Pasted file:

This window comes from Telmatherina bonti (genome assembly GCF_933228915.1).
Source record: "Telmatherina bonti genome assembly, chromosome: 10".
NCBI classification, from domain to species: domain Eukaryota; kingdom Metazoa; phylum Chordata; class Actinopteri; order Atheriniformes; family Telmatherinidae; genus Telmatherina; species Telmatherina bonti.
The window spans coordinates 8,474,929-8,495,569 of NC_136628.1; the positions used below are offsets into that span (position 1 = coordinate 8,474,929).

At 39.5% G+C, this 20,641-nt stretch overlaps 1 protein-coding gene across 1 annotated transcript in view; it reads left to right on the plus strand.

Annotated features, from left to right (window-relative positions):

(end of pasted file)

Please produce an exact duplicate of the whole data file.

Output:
This window comes from Telmatherina bonti (genome assembly GCF_933228915.1).
Source record: "Telmatherina bonti genome assembly, chromosome: 10".
NCBI classification, from domain to species: domain Eukaryota; kingdom Metazoa; phylum Chordata; class Actinopteri; order Atheriniformes; family Telmatherinidae; genus Telmatherina; species Telmatherina bonti.
The window spans coordinates 8,474,929-8,495,569 of NC_136628.1; the positions used below are offsets into that span (position 1 = coordinate 8,474,929).

At 39.5% G+C, this 20,641-nt stretch overlaps 1 protein-coding gene across 1 annotated transcript in view; it reads left to right on the plus strand.

Annotated features, from left to right (window-relative positions):